The Dow took a big plunge Wednesday. It was down 2 percent, fueled in part by investor concerns about the so-called fiscal cliff and worries about Europe.
And, while some financial advisers say this may be just the beginning of a rough ride, they also say it’s no time to panic. “If you let the markets guide your investing decisions, then you are simply reacting,” says valley financial ad visor Michael Phillips Black.
But he is quick to add that does not mean you should sell everything every time the market rises or falls on events like elections, or even budget deliberations. “The markets can be irrational,” he tells us.
If you need proof of that, says Black, just look at foreign and U.S. stock trends all summer long. “Both of these are showing five to 15 percent increases in value over this last year,” he points out.
And while Black says that was good news for those who were heavily invested in stocks, it could be bad news for those who are not paying attention now. “In the last 24 months, the economy has been declining around the world,” he says.
Even in the United States, the economy has grown by an anemic two percent. So while investors were betting on faster growth, renewed consumer spending, and better returns to push the market up, the economy hasn't delivered.
“Whenever you have a disconnect like that, where markets are improving and the economy is not,” cautions Black, “something has got to change.”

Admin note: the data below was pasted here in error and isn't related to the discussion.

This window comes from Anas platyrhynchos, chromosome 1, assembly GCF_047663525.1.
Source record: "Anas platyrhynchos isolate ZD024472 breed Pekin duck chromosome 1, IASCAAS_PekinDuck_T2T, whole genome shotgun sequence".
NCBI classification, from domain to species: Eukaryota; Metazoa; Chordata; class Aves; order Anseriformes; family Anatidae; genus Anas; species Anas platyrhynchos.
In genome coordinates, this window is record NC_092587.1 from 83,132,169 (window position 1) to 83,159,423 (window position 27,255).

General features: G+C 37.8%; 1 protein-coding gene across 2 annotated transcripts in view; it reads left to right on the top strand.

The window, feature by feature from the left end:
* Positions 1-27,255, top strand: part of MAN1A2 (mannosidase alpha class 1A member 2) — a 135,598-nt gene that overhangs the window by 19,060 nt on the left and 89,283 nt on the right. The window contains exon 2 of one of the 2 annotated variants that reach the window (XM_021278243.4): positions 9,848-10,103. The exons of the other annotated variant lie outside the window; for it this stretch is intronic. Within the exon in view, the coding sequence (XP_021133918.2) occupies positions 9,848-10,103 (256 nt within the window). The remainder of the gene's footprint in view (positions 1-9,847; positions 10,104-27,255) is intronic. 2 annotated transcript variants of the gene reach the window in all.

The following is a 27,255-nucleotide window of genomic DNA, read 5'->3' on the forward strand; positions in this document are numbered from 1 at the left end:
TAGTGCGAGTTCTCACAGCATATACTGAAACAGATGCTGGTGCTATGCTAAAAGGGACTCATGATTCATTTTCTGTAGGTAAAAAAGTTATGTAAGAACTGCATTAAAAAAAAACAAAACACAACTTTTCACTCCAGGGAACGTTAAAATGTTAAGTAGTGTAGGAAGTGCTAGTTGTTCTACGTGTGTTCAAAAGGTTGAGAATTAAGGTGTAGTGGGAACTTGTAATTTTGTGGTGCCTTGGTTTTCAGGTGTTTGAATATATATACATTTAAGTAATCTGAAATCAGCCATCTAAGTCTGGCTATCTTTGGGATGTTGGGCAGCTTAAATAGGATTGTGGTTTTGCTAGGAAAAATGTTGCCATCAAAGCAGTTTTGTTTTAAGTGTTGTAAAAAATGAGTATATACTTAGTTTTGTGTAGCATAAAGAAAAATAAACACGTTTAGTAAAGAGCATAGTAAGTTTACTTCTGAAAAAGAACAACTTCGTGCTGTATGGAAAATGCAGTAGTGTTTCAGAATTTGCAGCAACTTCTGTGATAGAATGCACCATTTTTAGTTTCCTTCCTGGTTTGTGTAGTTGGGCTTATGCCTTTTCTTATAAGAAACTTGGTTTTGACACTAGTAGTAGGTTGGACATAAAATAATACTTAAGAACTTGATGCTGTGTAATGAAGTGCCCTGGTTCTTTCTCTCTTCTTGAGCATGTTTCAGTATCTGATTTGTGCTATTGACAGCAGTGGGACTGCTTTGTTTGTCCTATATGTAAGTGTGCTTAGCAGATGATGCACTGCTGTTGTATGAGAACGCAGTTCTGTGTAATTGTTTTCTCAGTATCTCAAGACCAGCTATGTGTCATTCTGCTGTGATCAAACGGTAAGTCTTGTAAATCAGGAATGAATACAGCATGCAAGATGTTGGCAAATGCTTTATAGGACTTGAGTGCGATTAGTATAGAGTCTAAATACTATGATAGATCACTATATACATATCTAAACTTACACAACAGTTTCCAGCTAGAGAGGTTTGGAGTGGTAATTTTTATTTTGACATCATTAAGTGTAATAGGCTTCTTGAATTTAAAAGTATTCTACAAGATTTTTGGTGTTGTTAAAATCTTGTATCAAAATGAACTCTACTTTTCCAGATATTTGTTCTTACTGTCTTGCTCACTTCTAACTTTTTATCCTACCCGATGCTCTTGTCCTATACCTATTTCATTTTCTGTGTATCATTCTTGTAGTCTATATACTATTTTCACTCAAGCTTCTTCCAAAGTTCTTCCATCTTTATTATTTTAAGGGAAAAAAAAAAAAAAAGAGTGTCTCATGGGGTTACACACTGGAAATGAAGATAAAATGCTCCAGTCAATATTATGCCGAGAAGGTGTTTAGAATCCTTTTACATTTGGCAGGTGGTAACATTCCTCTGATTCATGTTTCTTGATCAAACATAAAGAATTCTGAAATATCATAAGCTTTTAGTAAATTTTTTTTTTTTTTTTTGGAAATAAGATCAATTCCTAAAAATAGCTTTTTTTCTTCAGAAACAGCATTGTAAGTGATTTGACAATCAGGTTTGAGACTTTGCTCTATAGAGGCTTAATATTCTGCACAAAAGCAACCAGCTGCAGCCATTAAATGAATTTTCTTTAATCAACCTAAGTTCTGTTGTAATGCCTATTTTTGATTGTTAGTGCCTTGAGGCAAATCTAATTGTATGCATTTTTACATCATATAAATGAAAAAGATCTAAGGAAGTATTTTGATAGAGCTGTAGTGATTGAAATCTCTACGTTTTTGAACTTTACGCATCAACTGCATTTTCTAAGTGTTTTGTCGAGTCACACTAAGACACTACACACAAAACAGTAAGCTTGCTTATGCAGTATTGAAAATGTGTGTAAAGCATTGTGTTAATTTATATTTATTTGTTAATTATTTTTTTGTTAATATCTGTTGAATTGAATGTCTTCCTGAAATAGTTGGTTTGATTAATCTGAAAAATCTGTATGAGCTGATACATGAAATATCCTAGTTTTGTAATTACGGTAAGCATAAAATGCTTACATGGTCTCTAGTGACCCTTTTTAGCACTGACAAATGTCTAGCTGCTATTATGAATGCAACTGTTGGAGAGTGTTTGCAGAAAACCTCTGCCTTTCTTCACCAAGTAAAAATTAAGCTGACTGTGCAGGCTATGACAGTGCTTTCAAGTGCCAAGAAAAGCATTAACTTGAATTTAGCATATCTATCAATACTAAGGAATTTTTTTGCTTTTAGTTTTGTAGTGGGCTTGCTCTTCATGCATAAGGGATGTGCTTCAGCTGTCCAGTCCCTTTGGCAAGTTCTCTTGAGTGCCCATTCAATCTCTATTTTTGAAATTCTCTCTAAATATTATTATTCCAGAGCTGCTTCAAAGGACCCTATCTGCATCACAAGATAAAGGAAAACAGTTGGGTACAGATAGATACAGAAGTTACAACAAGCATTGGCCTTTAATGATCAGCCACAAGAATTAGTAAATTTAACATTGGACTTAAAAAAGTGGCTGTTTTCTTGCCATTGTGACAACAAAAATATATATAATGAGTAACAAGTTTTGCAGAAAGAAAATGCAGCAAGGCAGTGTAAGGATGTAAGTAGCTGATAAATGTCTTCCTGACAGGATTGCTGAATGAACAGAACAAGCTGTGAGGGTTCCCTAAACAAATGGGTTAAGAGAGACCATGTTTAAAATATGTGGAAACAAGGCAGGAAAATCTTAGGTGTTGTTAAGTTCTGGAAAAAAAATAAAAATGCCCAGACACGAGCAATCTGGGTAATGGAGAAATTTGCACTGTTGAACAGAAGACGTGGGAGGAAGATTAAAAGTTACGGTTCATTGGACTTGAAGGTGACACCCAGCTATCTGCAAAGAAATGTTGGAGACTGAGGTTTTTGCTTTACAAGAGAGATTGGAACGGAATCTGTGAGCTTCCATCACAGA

And he believes that something will not be good. “We are not suggesting a market crash is imminent, we just see elevated risk.”
But that doesn't have to be bad for you or your savings, he adds. “Investors have the option of taking risk off the table. Move out of stocks. Move to safe havens, bonds, for short term, cash.”
Black says as a very loose rule of thumb, your allocation of stocks should be 100 minus your age. In today's environment, he believes less stock is better. “Within 401ks, you have a menu of options. Always include a money market and bond fund,” he advises.
And Black says you can't stay and hold out of stocks either. Getting back in is as important as getting out. Again, the economy is your guide.
“So watching our economy pick up through improvement in GDP. It is currently two percent. And watching unemployment come down. Those are an indicator that our economy is improving, which means a more valid reason to own stocks or increase your allocation to them. Until that happens and with everything else going on in the world, you can take risk off the table by reducing stocks.”
Again, Black says don't panic and sell everything today. He expects we'll see some big swings in the short term, maybe even a post election bounce. But he says investors can’t look at news headlines to drive their actions.
He believes now is the time to start moving more money out of stocks and stock mutual funds and into other options like bonds and money market funds, because the economy is not performing to levels to match the markets, and that is risky. Reducing dependence on stocks reduces risk.
You can reach Michael Phillips Black at www.mpblack.com.